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STUDIO: Lions Gate
RUNNING TIME: 104 minutes
• Commentary with director Anthony Hickox
and Director of Photography Levie Isaaks
• “A Vampire Reformed” interview with David Carradine
• “Memories of Moab” interview with Bruce Campbell
• “A True Character” interview with M. Emmet Walsh
• Photo Gallery
Dave Carradine is a local leader trying to keep his community together – which is made up entirely of vampires.
David Carradine, Maxwell Caulfield, Morgan Brittany, M. Emmet Walsh and Bruce Campbell.
The small town of Purgatory lies in the desert, no longer on any map. Count Mardulak (Carradine), who is the leader of the populace (which is entirely vampirized), desires a peaceful existence and one away from the prying eyes of outsiders. In order to accomplish this he has enlisted the aide of a physicist who has discovered how to make synthesized blood. When the plant stops functioning the Count sends for the man and his family to fix it. Unknown to them the townsfolk are bloodsuckers who rely on the synthetic in order to remain hidden to mortals, but some among them don’t want to remain in the shadows – and it leads to an all-out war between two vampire factions.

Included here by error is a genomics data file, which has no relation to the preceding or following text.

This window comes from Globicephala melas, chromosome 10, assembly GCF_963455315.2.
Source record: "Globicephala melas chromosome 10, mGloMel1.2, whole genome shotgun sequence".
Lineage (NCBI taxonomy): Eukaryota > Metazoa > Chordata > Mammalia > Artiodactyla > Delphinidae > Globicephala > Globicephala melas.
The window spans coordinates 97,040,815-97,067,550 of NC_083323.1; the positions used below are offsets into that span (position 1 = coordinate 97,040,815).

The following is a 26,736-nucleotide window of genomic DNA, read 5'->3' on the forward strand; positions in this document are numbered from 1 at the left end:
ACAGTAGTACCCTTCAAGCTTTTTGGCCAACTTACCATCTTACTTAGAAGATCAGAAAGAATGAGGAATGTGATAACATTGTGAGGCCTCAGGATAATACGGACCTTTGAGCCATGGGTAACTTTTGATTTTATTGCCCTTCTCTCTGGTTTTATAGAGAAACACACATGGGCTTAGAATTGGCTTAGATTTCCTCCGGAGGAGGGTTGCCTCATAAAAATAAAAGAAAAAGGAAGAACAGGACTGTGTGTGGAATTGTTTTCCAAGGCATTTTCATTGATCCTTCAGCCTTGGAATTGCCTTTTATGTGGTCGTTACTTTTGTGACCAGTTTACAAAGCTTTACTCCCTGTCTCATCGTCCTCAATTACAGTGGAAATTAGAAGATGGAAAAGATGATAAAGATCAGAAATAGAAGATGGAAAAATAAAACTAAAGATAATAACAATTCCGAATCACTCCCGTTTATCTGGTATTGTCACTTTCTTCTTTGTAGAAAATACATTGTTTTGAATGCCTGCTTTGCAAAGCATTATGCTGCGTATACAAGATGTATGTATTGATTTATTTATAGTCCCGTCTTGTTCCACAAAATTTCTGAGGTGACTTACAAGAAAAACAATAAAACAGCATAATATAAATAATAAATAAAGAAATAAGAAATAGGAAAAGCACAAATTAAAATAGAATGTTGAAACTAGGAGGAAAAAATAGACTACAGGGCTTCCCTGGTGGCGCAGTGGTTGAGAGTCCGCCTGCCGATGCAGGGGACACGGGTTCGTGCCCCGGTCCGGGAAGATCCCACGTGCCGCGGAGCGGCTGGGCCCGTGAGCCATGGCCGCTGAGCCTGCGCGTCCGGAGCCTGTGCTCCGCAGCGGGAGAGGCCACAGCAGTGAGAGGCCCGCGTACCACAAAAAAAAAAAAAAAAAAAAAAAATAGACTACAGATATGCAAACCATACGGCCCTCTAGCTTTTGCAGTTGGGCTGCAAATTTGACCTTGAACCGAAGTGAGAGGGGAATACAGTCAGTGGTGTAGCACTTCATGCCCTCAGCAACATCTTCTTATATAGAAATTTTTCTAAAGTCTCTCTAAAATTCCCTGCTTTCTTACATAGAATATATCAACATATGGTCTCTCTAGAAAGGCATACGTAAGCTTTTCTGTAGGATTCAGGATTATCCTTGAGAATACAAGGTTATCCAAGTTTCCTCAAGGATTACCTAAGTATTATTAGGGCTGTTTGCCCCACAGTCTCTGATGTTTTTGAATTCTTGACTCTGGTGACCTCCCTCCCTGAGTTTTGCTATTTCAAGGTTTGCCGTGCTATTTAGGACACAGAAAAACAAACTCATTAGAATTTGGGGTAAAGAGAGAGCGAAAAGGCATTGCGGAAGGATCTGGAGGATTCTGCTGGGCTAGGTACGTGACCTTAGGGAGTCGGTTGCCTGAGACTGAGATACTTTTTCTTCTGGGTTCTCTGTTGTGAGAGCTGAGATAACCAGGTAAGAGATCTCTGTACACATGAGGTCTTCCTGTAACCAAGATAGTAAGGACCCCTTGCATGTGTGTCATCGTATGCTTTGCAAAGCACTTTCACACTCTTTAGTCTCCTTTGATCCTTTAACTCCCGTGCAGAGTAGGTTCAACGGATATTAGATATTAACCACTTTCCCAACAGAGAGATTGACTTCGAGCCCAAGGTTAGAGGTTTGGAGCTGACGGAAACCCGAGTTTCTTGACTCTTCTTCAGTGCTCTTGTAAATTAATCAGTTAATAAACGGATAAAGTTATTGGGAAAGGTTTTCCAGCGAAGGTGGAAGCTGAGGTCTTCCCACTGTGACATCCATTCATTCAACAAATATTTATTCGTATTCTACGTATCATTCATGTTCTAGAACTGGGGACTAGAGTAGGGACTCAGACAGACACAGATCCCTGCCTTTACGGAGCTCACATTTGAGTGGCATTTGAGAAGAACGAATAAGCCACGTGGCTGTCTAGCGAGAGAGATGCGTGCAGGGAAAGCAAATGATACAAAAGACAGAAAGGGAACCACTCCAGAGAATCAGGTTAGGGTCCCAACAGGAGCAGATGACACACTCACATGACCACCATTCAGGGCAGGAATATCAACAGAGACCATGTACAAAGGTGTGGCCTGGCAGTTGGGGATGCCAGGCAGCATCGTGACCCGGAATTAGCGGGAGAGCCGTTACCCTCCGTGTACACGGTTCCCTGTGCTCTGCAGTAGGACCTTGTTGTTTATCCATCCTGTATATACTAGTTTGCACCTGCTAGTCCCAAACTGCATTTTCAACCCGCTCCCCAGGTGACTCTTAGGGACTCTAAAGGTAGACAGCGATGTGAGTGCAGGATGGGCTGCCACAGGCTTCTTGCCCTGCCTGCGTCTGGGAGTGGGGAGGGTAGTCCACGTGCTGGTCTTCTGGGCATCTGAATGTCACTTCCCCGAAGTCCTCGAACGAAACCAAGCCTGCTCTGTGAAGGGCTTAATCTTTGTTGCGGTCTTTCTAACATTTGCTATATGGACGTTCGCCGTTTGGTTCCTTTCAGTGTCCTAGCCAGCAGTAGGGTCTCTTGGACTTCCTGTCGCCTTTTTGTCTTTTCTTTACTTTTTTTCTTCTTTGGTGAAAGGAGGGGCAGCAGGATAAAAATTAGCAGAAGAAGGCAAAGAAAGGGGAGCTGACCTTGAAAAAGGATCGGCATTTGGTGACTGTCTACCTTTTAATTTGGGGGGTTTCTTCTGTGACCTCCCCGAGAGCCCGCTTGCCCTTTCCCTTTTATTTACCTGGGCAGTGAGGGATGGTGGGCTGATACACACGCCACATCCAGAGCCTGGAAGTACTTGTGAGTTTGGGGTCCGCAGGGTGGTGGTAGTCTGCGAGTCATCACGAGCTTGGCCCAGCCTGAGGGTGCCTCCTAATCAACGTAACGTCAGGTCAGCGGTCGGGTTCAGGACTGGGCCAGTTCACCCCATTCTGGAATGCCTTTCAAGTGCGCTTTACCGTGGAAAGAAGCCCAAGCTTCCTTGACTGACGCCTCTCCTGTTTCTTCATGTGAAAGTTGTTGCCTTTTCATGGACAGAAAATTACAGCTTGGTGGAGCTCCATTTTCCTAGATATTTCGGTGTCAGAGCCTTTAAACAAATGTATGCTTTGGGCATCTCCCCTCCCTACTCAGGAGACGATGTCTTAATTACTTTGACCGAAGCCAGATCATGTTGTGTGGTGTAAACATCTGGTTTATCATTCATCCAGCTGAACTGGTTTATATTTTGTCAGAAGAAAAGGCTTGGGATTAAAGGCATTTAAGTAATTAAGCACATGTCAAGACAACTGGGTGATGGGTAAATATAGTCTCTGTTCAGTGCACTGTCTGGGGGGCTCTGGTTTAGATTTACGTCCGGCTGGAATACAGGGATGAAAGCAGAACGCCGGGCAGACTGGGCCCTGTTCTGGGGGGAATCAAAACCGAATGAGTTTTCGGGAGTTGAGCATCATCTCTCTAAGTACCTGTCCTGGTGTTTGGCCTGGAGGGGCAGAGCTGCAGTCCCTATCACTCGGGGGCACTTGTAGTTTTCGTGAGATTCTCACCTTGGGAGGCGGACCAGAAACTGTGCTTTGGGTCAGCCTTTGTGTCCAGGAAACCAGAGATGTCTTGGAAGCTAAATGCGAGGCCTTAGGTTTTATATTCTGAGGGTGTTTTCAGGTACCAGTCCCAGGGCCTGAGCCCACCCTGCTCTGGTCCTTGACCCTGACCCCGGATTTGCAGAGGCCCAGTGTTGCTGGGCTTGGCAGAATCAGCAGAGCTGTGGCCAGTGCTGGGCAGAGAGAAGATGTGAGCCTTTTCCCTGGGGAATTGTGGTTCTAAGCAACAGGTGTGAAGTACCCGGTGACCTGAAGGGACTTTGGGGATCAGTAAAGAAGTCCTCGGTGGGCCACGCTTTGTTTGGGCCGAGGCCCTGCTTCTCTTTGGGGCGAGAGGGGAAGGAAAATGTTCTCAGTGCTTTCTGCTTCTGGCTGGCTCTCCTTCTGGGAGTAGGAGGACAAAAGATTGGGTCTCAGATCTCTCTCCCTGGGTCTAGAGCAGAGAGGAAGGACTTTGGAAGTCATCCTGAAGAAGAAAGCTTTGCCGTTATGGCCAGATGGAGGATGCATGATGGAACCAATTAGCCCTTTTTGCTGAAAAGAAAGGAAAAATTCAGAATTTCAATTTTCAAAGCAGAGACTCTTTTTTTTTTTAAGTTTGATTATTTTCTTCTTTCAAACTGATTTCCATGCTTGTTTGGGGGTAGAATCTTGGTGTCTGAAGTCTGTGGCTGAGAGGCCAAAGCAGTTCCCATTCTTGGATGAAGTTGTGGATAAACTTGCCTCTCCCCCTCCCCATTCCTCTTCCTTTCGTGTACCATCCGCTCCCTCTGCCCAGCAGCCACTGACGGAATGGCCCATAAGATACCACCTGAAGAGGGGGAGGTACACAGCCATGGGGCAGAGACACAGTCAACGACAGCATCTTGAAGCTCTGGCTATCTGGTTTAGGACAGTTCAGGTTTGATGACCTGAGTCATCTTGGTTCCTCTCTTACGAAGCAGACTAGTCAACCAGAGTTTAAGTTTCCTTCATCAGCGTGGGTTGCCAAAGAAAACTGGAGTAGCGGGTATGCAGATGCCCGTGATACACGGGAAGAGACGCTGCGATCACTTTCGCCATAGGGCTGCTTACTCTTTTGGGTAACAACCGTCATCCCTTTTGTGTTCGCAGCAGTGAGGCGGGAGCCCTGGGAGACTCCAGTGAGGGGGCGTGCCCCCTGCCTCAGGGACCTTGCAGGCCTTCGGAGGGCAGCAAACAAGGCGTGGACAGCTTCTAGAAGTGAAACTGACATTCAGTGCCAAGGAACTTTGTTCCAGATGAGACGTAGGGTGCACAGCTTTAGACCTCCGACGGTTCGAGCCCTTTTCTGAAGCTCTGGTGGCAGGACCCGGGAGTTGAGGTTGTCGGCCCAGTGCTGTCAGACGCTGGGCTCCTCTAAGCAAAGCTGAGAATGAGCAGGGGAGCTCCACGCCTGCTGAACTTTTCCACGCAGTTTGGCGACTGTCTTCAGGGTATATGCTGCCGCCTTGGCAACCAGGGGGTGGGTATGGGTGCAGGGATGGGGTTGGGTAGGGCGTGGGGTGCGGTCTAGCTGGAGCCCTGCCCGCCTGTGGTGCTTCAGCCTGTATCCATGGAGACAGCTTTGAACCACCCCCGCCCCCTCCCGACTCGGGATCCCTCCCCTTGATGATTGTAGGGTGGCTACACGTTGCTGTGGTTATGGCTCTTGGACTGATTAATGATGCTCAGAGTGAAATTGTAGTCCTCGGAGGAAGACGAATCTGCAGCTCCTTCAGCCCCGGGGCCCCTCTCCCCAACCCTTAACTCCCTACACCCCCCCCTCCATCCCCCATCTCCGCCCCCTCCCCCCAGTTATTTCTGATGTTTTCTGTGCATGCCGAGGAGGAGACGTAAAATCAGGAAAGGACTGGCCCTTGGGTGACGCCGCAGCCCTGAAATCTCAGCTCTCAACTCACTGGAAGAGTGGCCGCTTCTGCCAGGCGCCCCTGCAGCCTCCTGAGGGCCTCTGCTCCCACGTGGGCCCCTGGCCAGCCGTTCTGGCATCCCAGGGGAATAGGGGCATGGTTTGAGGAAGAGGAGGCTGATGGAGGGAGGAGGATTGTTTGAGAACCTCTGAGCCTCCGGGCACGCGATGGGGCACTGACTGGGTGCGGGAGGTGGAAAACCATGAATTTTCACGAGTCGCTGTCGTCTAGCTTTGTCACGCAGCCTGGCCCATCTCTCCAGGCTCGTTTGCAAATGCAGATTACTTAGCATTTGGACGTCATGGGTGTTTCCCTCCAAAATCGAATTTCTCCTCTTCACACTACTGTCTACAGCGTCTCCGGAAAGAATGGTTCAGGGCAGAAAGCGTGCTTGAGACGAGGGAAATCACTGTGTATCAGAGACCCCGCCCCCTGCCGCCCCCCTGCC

Like many I had completely missed Sundown back in 1989, mainly because it was never released to theaters. Filmed in ’88 it suffered from Vestron Pictures’ financial problems, and wouldn’t see the light of day until it hit VHS in 1991. Directed by Anthony Hickox (Waxwork), it was hyped by Fangoria for months during production; only to drop entirely off the Map Of Movies.
But that doesn’t mean the film is bad: quite the opposite, it’s glorious!
Well, maybe not glorious but it’s so much fun I can’t believe I’d never seen it until recently. It revels in its B-movie realm and is proud of what it accomplishes – as it should be. It’s campy but in a great way, not ridiculously silly as some camp can be. Instead it’s a sophisticated campiness, if such a thing exists. I was surprised the most by how professional Sundown turned out to be, from the beautiful cinematography to the acting to the score. For a cheap B-movie ($3 million budget) it looks great, sounds great and is a total blast to watch.
The fact that a movie as cheap this one was able to shoot in luscious widescreen, with some massive crane shots sweeping over Moab, Utah, is amazing and needs to be applauded. Despite your opinion of Hickox’s talent – and he’s given you much to grade him on – he was able to pull off a very well made-looking picture, shot wonderfully under tight budgetary restrictions. His direction is tight as he was able to utilize the great performances from most of his actors, which is never an easy thing to do. Especially when dealing with a script as silly as the one he had.